Over the last four years, all my old stereotypes of Chinese food have been dismantled and demolished, and I have started to enjoy the pleasure of finding more authentic cooking. At this stage, there are only a couple of places in the Atlanta area that we’ve visited a second or third time as we look for more places with exciting menus to add to our small knowledge base. I think we can safely add Doraville’s Man Chun Hong to that short list. This is definitely a place we want to visit again repeatedly.
It’s owned by the same family who run Hae Woon Dae, a Korean barbecue place a few traffic lights south on Buford Highway, and it was apparently not all that traditional when it first opened in late 2005. While the suburban Golden-This-Happy-That joints we grew up with might be accused of adapting Chinese dishes for American palates, the recipes here had been adapted, somewhat less dramatically, for Koreans. Their more traditional Sichuan dishes, introduced a little later, are on a separate menu entirely, and when you visit, make certain that you ask for both of them. You will then spend several minutes considering more than a hundred different dishes. Or just go with the Shan City chicken. That’ll do.
Several of the dishes listed were unfamiliar to us, and on our first visit, Marie jumped right in with a quite neat half-and-half combo. Her meal, served in one bowl, had fried rice covered with a black bean sauce on one side, and a steaming hot order of jambong (alternately spelled jjampong by some places online) in the other. This is a medium-spicy soup with octopus, mussels, and shrimp, and she was very pleased with it.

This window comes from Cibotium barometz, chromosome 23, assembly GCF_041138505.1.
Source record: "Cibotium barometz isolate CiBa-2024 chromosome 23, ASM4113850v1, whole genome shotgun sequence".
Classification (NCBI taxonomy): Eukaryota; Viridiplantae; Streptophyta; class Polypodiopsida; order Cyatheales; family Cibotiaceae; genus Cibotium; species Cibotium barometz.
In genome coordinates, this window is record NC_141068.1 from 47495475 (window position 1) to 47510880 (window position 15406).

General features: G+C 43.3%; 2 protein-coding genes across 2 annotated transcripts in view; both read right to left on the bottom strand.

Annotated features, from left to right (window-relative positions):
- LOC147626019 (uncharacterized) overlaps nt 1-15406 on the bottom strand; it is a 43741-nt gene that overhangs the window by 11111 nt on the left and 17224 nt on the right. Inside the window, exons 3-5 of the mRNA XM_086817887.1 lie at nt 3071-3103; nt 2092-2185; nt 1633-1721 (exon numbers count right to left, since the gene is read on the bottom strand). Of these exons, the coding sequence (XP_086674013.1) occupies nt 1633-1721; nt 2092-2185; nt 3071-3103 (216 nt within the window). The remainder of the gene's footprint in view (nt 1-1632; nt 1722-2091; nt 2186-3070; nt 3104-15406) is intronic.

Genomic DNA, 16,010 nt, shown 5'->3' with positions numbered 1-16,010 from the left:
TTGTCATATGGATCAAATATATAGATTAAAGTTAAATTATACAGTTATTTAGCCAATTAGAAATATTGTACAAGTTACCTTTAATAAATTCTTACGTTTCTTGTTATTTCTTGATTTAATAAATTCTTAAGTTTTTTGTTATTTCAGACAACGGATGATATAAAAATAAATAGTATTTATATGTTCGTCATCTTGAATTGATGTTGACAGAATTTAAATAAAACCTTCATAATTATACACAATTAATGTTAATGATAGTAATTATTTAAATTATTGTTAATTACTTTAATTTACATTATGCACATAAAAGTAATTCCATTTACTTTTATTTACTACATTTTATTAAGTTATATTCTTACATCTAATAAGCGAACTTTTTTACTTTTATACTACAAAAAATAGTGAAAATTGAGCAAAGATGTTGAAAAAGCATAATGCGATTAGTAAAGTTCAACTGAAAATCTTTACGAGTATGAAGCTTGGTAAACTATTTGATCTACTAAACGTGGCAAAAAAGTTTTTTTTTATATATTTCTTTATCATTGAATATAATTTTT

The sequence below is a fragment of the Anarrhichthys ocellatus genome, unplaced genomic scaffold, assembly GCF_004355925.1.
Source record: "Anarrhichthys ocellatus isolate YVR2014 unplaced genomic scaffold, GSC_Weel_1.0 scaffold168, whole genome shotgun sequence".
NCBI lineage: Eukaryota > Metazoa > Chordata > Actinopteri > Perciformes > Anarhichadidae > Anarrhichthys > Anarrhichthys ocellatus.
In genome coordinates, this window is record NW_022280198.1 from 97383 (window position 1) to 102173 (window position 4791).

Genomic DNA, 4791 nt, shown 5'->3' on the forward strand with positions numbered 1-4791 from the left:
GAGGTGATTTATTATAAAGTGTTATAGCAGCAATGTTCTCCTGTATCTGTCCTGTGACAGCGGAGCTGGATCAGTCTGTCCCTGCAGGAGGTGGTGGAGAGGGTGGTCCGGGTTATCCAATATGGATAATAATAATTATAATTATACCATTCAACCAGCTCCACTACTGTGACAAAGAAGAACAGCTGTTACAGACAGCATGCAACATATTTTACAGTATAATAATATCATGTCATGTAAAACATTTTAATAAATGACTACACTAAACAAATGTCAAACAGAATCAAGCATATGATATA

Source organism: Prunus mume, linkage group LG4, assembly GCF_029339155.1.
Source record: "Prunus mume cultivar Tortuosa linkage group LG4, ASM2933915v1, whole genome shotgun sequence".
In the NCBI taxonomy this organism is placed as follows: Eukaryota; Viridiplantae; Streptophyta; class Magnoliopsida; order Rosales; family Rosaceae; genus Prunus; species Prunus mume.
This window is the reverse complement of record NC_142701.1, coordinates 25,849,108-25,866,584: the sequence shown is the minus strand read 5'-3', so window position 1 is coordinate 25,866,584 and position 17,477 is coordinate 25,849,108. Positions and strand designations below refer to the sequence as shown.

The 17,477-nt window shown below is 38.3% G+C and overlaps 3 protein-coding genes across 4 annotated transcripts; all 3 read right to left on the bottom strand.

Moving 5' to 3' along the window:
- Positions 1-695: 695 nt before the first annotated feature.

On each of our visits, I have ordered the Shan City chicken, and dare I say that it is even better than Tasty China’s version. This was absolutely fantastic. The chicken is incredibly flavorful and cooked just right. Just a few grilled onions really accentuated the heat. While every bit as numbing and happily painful as Tasty China’s, I simply found myself much more taken with this version. I’d love to go back and try more things on the menu, but I am going to want this again for the foreseeable future.
Speaking of Tasty China, perhaps you might recall that in the spring, Marie and I had an excellent meal there, and returned, a week later, in the company of her mother only to have the service fall off a truck that night and turn into a long, agonizing catastrophe? Well, about three weeks after our first visit to Man Chun Hong, we tempted fate by bringing Marie’s mother and meeting our friends Helen and Vincent. The service was even better than on our first trip, I’m happy to say. This was excellent. We enjoyed cumin lamb and broiled eggplant and some tripe dish, along with more Shan City tongue-tingling wonderfulness.
It certainly doesn’t look like much from the outside – and don’t you love the 1970s “kung fu movie” font that they found for the sign?! – but while this place has been somewhat overlooked by writers over the last couple of years, it should not be missed. Hands down, this is one of the very best Chinese restaurants in the city.
Other blog posts about Man Chun Hong:
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